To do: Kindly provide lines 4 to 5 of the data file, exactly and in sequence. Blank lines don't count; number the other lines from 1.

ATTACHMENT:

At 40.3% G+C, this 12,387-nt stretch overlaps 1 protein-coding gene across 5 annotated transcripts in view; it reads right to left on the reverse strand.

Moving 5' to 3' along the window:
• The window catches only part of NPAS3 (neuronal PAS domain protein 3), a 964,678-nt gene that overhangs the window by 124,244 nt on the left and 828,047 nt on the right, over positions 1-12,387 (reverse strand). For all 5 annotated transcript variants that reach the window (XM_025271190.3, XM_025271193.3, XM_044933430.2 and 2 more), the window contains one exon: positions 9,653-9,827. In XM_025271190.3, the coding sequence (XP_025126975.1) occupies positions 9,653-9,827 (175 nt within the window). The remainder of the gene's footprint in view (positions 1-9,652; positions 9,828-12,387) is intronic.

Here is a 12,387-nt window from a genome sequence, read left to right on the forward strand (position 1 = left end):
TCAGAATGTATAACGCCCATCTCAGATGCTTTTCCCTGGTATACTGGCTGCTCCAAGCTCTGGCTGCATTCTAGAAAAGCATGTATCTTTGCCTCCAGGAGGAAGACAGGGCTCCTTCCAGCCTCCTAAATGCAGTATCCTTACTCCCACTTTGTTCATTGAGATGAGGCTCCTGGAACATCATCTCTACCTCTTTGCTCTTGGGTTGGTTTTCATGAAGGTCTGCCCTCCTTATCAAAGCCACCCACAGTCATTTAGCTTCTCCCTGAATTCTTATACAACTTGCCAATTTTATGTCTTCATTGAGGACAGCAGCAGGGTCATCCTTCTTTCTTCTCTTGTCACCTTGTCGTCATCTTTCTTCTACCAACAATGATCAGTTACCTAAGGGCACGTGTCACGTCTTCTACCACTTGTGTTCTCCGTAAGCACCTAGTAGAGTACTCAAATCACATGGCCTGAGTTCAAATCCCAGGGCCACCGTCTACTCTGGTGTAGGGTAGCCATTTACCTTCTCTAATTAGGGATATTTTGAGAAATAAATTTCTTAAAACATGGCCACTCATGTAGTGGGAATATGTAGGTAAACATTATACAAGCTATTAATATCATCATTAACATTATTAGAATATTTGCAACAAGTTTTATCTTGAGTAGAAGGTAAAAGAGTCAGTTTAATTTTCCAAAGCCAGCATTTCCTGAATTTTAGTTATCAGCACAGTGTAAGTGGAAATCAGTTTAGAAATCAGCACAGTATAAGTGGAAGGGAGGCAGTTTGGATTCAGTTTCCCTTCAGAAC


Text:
Here is a 12,387-nt window from a genome sequence, read left to right on the forward strand (position 1 = left end):
TCAGAATGTATAACGCCCATCTCAGATGCTTTTCCCTGGTATACTGGCTGCTCCAAGCTCTGGCTGCATTCTAGAAAAGCATGTATCTTTGCCTCCAGGAGGAAGACAGGGCTCCTTCCAGCCTCCTAAATGCAGTATCCTTACTCCCACTTTGTTCATTGAGATGAGGCTCCTGGAACATCATCTCTACCTCTTTGCTCTTGGGTTGGTTTTCATGAAGGTCTGCCCTCCTTATCAAAGCCACCCACAGTCATTTAGCTTCTCCCTGAATTCTTATACAACTTGCCAATTTTATGTCTTCATTGAGGACAGCAGCAGGGTCATCCTTCTTTCTTCTCTTGTCACCTTGTCGTCATCTTTCTTCTACCAACAATGATCAGTTACCTAAGGGCACGTGTCACGTCTTCTACCACTTGTGTTCTCCGTAAGCACCTAGTAGAGTACTCAAATCACATGGCCTGAGTTCAAATCCCAGGGCCACCGTCTACTCTGGTGTAGGGTAGCCATTTACCTTCTCTAATTAGGGATATTTTGAGAAATAAATTTCTTAAAACATGGCCACTCATGTAGTGGGAATATGTAGGTAAACATTATACAAGCTATTAATATCATCATTAACATTATTAGAATATTTGCAACAAGTTTTATCTTGAGTAGAAGGTAAAAGAGTCAGTTTAATTTTCCAAAGCCAGCATTTCCTGAATTTTAGTTATCAGCACAGTGTAAGTGGAAATCAGTTTAGAAATCAGCACAGTATAAGTGGAAGGGAGGCAGTTTGGATTCAGTTTCCCTTCAGAAC